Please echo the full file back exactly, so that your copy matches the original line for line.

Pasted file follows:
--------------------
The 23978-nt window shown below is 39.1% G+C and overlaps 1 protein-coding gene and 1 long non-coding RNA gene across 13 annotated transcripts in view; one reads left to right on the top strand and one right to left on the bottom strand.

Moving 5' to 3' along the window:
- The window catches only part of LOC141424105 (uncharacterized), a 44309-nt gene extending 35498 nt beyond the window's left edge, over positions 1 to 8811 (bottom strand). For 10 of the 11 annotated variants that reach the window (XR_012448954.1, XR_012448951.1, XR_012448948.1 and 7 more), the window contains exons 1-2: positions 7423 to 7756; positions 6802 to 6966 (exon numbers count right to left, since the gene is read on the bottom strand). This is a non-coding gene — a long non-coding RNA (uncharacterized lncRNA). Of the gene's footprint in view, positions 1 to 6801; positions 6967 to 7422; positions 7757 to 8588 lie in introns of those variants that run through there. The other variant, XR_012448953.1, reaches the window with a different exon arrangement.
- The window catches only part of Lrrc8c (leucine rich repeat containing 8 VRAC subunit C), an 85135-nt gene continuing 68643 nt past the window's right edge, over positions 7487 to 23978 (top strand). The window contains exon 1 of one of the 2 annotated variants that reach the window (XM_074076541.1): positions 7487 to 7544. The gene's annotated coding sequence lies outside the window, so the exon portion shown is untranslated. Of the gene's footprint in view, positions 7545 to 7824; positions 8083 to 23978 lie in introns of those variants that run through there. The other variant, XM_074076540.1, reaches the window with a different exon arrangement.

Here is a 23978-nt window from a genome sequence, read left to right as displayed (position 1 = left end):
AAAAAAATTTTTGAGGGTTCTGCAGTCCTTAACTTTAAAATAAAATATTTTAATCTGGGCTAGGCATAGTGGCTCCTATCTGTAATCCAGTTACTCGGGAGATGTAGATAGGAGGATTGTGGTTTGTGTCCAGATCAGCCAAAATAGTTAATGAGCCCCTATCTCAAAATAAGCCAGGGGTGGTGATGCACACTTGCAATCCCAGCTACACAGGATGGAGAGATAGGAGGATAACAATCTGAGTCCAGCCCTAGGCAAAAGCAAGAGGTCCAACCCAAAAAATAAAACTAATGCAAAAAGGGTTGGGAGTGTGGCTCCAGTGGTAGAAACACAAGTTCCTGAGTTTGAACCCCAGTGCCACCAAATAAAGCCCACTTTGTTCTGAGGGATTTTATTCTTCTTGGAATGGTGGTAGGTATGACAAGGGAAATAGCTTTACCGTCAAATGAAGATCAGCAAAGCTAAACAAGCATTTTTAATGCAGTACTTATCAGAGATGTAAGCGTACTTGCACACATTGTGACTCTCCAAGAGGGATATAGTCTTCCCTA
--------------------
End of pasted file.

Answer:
The 23978-nt window shown below is 39.1% G+C and overlaps 1 protein-coding gene and 1 long non-coding RNA gene across 13 annotated transcripts in view; one reads left to right on the top strand and one right to left on the bottom strand.

Moving 5' to 3' along the window:
- The window catches only part of LOC141424105 (uncharacterized), a 44309-nt gene extending 35498 nt beyond the window's left edge, over positions 1 to 8811 (bottom strand). For 10 of the 11 annotated variants that reach the window (XR_012448954.1, XR_012448951.1, XR_012448948.1 and 7 more), the window contains exons 1-2: positions 7423 to 7756; positions 6802 to 6966 (exon numbers count right to left, since the gene is read on the bottom strand). This is a non-coding gene — a long non-coding RNA (uncharacterized lncRNA). Of the gene's footprint in view, positions 1 to 6801; positions 6967 to 7422; positions 7757 to 8588 lie in introns of those variants that run through there. The other variant, XR_012448953.1, reaches the window with a different exon arrangement.
- The window catches only part of Lrrc8c (leucine rich repeat containing 8 VRAC subunit C), an 85135-nt gene continuing 68643 nt past the window's right edge, over positions 7487 to 23978 (top strand). The window contains exon 1 of one of the 2 annotated variants that reach the window (XM_074076541.1): positions 7487 to 7544. The gene's annotated coding sequence lies outside the window, so the exon portion shown is untranslated. Of the gene's footprint in view, positions 7545 to 7824; positions 8083 to 23978 lie in introns of those variants that run through there. The other variant, XM_074076540.1, reaches the window with a different exon arrangement.

Here is a 23978-nt window from a genome sequence, read left to right as displayed (position 1 = left end):
AAAAAAATTTTTGAGGGTTCTGCAGTCCTTAACTTTAAAATAAAATATTTTAATCTGGGCTAGGCATAGTGGCTCCTATCTGTAATCCAGTTACTCGGGAGATGTAGATAGGAGGATTGTGGTTTGTGTCCAGATCAGCCAAAATAGTTAATGAGCCCCTATCTCAAAATAAGCCAGGGGTGGTGATGCACACTTGCAATCCCAGCTACACAGGATGGAGAGATAGGAGGATAACAATCTGAGTCCAGCCCTAGGCAAAAGCAAGAGGTCCAACCCAAAAAATAAAACTAATGCAAAAAGGGTTGGGAGTGTGGCTCCAGTGGTAGAAACACAAGTTCCTGAGTTTGAACCCCAGTGCCACCAAATAAAGCCCACTTTGTTCTGAGGGATTTTATTCTTCTTGGAATGGTGGTAGGTATGACAAGGGAAATAGCTTTACCGTCAAATGAAGATCAGCAAAGCTAAACAAGCATTTTTAATGCAGTACTTATCAGAGATGTAAGCGTACTTGCACACATTGTGACTCTCCAAGAGGGATATAGTCTTCCCTA